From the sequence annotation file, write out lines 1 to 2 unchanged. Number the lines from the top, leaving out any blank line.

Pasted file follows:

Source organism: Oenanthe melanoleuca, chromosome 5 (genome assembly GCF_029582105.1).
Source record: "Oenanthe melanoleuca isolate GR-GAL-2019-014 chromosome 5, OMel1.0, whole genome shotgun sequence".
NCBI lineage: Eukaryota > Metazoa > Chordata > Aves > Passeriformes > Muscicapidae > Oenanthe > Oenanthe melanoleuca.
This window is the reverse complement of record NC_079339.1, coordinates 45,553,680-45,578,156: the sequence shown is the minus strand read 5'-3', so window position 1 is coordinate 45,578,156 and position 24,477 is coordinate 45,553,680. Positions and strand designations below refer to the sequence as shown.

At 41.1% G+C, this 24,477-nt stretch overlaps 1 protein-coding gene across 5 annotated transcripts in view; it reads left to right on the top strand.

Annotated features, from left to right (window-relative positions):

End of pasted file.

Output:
Source organism: Oenanthe melanoleuca, chromosome 5 (genome assembly GCF_029582105.1).
Source record: "Oenanthe melanoleuca isolate GR-GAL-2019-014 chromosome 5, OMel1.0, whole genome shotgun sequence".